The 2010 United States Census[18] reported that Douglas City had a population of 713. The population density was 28.5 people per square mile (11.0/km2). The racial makeup of Douglas City was 639 (89.6%) White, 0 (0.0%) African American, 22 (3.1%) Native American, 8 (1.1%) Asian, 2 (0.3%) Pacific Islander, 13 (1.8%) from other races, and 29 (4.1%) from two or more races. Hispanic or Latino of any race were 47 persons (6.6%).

The Census reported that 669 people (93.8% of the population) lived in households, 44 (6.2%) lived in non-institutionalized group quarters, and 0 (0%) were institutionalized.

There were 308 households, out of which 55 (17.9%) had children under the age of 18 living in them, 151 (49.0%) were opposite-sex married couples living together, 20 (6.5%) had a female householder with no husband present, 17 (5.5%) had a male householder with no wife present. There were 27 (8.8%) unmarried opposite-sex partnerships, and 5 (1.6%) same-sex married couples or partnerships. 91 households (29.5%) were made up of individuals, and 39 (12.7%) had someone living alone who was 65 years of age or older. The average household size was 2.17. There were 188 families (61.0% of all households); the average family size was 2.65.

The population was spread out, with 109 people (15.3%) under the age of 18, 40 people (5.6%) aged 18 to 24, 129 people (18.1%) aged 25 to 44, 283 people (39.7%) aged 45 to 64, and 152 people (21.3%) who were 65 years of age or older. The median age was 50.8 years. For every 100 females, there were 110.9 males. For every 100 females age 18 and over, there were 112.7 males.

There were 415 housing units at an average density of 16.6 per square mile (6.4/km2), of which 239 (77.6%) were owner-occupied, and 69 (22.4%) were occupied by renters. The homeowner vacancy rate was 1.6%; the rental vacancy rate was 15.7%. 514 people (72.1% of the population) lived in owner-occupied housing units and 155 people (21.7%) lived in rental housing units.


In 1994, the Douglas City Elementary School had 141 pupils.[19] In 2010, the enrollment for the K-8 school was 114; spending was about $12,000 per student.[20]


California State Route 299 and California State Route 3 junction across the Trinity River from Douglas City and continue co-joined through the town on the way to Weaverville. Steiner Flat Road continues from Douglas City downstream along the Trinity.


In the state legislature, Douglas City is in the 2nd Senate District, represented by Democrat Mike McGuire,[21] and the 2nd Assembly District, represented by Democrat Jim Wood.[22]

Federally, Douglas City is in California's 2nd congressional district, represented by Democrat Jared Huffman.[23]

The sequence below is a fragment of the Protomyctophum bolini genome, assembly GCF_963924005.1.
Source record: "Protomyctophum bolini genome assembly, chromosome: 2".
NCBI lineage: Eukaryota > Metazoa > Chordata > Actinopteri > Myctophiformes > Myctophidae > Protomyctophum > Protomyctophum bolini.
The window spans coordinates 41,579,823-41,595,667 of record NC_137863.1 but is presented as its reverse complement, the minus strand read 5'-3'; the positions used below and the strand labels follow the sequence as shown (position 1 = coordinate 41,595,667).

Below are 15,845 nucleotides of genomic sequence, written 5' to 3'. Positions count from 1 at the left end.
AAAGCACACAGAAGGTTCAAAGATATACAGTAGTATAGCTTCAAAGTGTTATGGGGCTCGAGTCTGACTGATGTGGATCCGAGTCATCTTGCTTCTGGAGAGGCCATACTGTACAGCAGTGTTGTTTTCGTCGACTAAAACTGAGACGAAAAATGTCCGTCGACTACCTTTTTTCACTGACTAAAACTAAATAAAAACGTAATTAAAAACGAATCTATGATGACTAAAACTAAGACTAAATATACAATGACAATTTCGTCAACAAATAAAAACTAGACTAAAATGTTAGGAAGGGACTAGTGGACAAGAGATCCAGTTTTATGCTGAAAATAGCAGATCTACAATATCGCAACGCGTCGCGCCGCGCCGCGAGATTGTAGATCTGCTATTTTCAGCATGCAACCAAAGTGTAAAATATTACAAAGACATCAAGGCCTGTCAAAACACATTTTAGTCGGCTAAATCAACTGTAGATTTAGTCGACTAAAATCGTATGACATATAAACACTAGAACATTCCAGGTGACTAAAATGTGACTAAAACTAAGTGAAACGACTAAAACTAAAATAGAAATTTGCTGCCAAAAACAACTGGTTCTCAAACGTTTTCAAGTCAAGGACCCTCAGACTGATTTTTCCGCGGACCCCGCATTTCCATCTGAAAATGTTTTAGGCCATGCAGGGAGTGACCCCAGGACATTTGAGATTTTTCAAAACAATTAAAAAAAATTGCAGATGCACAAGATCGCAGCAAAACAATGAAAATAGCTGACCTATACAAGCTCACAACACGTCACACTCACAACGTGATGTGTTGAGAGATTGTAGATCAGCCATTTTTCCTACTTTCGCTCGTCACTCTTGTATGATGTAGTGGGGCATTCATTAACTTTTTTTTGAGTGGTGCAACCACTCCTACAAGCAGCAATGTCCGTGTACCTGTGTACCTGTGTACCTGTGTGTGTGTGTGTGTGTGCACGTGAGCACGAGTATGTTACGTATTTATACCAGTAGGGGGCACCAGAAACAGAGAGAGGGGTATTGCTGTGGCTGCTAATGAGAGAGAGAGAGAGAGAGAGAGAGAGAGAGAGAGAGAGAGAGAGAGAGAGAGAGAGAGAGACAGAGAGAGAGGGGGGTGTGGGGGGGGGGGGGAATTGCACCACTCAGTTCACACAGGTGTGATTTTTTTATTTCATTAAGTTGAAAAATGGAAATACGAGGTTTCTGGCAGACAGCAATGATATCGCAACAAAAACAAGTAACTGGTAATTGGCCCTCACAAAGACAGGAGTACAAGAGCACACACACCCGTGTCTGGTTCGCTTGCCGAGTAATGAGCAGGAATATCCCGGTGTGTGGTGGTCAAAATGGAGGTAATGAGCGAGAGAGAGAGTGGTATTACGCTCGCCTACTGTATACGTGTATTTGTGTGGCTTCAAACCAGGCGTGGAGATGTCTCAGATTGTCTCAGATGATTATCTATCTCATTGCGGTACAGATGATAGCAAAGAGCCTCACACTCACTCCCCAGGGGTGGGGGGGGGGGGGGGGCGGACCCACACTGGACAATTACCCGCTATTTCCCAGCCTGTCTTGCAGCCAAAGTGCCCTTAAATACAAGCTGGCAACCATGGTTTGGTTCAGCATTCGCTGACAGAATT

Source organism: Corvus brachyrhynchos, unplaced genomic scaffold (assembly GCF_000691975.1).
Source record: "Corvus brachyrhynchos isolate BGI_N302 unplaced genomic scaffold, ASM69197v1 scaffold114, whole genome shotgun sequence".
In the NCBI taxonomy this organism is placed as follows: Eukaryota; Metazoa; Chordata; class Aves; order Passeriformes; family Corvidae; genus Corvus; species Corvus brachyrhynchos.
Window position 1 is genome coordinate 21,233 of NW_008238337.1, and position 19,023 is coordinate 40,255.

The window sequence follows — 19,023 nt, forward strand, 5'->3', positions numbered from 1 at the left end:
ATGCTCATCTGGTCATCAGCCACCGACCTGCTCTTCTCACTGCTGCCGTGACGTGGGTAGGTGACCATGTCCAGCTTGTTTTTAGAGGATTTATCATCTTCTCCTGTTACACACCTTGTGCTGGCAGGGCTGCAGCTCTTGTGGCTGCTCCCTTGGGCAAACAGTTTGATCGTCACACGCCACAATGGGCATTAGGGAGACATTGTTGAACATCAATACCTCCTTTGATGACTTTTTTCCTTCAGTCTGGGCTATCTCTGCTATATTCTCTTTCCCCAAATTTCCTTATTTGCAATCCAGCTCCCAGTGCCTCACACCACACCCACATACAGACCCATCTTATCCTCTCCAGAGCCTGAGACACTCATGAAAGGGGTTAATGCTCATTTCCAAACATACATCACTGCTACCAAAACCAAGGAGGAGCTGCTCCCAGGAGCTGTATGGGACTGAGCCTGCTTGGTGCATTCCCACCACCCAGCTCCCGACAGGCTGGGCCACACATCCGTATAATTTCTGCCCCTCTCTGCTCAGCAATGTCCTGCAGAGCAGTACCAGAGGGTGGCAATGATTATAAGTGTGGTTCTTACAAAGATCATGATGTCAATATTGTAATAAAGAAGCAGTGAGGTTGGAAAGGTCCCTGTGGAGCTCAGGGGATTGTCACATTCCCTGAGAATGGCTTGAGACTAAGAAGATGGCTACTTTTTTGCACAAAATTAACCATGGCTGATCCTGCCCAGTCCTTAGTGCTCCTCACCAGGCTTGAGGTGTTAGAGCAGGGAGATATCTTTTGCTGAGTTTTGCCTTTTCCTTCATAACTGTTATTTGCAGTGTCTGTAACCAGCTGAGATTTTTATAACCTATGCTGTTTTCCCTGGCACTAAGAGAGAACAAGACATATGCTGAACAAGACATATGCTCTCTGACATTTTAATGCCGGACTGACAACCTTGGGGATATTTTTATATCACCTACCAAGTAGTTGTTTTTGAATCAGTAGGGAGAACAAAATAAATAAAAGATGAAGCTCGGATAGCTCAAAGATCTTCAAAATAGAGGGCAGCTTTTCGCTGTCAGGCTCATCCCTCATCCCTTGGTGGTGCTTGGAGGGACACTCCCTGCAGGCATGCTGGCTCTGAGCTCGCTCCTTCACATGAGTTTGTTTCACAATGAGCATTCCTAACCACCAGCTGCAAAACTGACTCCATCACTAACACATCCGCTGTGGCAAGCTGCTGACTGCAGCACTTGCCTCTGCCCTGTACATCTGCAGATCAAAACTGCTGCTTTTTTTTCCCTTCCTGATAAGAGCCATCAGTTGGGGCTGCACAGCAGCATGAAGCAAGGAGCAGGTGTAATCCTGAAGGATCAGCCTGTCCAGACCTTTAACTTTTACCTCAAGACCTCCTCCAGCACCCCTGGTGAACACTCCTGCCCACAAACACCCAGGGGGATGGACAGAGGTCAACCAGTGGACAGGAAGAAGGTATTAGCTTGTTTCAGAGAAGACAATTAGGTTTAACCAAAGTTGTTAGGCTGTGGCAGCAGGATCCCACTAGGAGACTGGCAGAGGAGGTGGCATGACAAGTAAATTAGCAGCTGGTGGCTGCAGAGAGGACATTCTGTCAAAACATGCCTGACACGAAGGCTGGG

See also


  1. ^ "2020 U.S. Gazetteer Files". United States Census Bureau. Retrieved October 30, 2021.
  2. ^ a b c U.S. Geological Survey Geographic Names Information System: Douglas City, California
  3. ^ Gannett, Henry (1905). The Origin of Certain Place Names in the United States. Govt. Print. Off. pp. 108.
  4. ^ Congressional Serial Set. U.S. Government Printing Office. 1906. pp. 660–.
  5. ^ Stephen Powers (November 1976). Tribes of California. University of California Press. pp. 230–232. ISBN 978-0-520-03172-2.
  6. ^ Alfred Louis Kroeber (1925). Handbook of the Indians of California. Courier Dover Publications. pp. 356–. ISBN 978-0-486-23368-0.
  7. ^ a b James K. Agee (2007). Steward's Fork: A Sustainable Future for the Klamath Mountains. University of California Press. pp. 116–117. ISBN 978-0-520-93379-8.: 116 
  8. ^ Dennis Lewon (2001). Hiking California's Trinity Alps Wilderness. Globe Pequot Press. pp. 18–. ISBN 978-1-56044-713-9.
  9. ^ a b c d Historic Spots in California, Third Edition (1978). Historic Spots in California, Third Edition. Stanford University Press. pp. 554–. ISBN 978-0-8047-4020-3.
  10. ^ "Natural Bridge | VisitTrinity". Retrieved 2016-03-11.
  11. ^ a b c d e John Carr (1891). Pioneer Days in California. Times Publishing Company. pp. 284–.
  12. ^ William Henry Brewer (1 January 2003). Up and Down California in 1860-1864: The Journal of William H. Brewer. University of California Press. pp. 326–329. ISBN 978-0-520-23865-7.
  13. ^ Nancy Capace; Somerset Publishers, Incorporated (June 1, 1999). Encyclopedia of California. North American Book Dist LLC. pp. 229–. ISBN 978-0-403-09318-2.
  14. ^ NNCL, News Notes of California Libraries. California State Library. 1922. pp. 774–.
  15. ^ David Rains Wallace (1983). The Klamath Knot: Explorations of Myth and Evolution. University of California Press. pp. 26–. ISBN 978-0-520-23659-2.
  16. ^ Climate Summary for Douglas City, California
  17. ^ "Census of Population and Housing". Retrieved June 4, 2016.
  18. ^ "2010 Census Interactive Population Search: CA - Douglas City CDP". U.S. Census Bureau. Archived from the original on July 15, 2014. Retrieved July 12, 2014.
  19. ^ California Department of Education Staff (1 January 1994). California Public School Directory, 1994. California Department of Education. p. 587. ISBN 978-0-8011-1091-7.
  20. ^ "Douglas City Elementary School District". World Media Group. 2014. Retrieved 19 January 2014.
  21. ^ "Senators". State of California. Retrieved March 10, 2013.
  22. ^ "Members Assembly". State of California. Retrieved March 2, 2013.
  23. ^ "California's 2nd Congressional District - Representatives & District Map". Civic Impulse, LLC. Retrieved March 1, 2013.